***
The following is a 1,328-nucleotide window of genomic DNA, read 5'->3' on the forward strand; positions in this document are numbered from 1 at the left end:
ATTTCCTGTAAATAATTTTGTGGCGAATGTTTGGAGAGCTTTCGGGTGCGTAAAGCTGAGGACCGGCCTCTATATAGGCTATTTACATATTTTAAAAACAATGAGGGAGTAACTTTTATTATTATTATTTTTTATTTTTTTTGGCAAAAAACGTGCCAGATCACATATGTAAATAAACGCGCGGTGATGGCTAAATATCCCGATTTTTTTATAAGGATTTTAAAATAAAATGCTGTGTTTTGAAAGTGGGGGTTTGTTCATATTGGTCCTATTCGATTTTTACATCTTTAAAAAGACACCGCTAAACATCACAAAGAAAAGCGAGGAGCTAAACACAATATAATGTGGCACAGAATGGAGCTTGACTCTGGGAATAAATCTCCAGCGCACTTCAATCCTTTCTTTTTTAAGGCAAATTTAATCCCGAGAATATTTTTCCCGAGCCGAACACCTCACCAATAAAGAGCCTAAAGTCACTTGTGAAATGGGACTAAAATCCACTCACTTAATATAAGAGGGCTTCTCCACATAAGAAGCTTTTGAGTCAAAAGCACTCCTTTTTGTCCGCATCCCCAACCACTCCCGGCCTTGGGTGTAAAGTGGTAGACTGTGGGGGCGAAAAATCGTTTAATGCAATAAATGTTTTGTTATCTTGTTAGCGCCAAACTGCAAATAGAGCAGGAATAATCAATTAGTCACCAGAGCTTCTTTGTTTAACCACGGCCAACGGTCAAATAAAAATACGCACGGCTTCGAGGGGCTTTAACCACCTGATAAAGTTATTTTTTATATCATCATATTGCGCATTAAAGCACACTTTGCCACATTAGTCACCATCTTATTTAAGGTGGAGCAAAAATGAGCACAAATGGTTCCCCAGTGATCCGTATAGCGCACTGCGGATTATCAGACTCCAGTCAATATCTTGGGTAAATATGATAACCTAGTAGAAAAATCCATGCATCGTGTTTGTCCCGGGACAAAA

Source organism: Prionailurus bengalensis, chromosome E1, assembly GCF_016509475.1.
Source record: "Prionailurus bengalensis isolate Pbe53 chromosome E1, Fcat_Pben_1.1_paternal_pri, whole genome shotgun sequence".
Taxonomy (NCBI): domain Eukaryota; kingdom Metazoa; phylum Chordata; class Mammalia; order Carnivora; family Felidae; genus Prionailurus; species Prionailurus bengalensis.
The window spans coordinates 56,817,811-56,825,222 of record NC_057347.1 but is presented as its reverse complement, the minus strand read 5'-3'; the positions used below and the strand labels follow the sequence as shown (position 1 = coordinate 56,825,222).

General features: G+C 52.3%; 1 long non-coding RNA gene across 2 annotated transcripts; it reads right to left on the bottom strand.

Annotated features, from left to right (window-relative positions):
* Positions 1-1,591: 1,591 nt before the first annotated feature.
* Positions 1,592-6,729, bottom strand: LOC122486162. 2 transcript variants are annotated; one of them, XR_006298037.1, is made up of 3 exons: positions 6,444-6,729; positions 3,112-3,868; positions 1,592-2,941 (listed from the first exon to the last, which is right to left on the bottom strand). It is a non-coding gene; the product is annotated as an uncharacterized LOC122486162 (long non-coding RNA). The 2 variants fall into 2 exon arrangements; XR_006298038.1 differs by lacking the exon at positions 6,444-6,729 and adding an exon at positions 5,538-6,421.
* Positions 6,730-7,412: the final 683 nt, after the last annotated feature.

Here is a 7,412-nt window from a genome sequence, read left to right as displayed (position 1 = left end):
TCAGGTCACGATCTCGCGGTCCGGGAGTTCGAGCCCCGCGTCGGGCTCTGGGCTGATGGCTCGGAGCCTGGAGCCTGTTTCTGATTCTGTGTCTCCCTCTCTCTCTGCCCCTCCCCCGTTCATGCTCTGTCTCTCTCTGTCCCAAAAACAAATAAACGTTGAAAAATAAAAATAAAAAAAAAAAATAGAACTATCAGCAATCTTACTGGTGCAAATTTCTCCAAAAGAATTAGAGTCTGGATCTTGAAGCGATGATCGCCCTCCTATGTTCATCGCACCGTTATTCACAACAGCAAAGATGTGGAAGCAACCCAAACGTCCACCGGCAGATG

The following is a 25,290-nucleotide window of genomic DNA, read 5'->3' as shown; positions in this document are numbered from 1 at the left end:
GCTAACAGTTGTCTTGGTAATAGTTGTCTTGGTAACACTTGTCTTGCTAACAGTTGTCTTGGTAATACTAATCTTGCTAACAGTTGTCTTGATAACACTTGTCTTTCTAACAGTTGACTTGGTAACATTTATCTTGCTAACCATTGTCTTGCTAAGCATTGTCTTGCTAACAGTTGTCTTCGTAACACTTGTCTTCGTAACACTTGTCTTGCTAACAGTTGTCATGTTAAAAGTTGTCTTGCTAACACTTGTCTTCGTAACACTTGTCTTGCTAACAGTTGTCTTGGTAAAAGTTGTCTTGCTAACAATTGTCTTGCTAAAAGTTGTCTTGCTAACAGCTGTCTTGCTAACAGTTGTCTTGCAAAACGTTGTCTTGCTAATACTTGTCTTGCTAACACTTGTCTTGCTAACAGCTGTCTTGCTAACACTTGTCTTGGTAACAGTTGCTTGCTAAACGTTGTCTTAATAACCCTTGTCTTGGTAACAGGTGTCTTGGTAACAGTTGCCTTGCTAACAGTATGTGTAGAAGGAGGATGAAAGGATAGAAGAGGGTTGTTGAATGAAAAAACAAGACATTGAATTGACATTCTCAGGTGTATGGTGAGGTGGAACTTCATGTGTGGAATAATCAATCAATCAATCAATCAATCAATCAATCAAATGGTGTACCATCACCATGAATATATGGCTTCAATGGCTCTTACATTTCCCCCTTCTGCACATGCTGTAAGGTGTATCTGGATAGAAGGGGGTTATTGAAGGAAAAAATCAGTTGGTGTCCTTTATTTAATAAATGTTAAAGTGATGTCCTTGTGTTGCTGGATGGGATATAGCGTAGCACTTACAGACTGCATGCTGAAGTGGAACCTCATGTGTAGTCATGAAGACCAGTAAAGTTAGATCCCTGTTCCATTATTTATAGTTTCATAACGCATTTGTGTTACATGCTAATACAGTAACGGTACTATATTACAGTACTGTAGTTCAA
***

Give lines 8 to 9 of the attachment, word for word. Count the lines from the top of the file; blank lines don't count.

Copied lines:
Annotated features, from left to right (window-relative positions):
* Positions 1-1,591: 1,591 nt before the first annotated feature.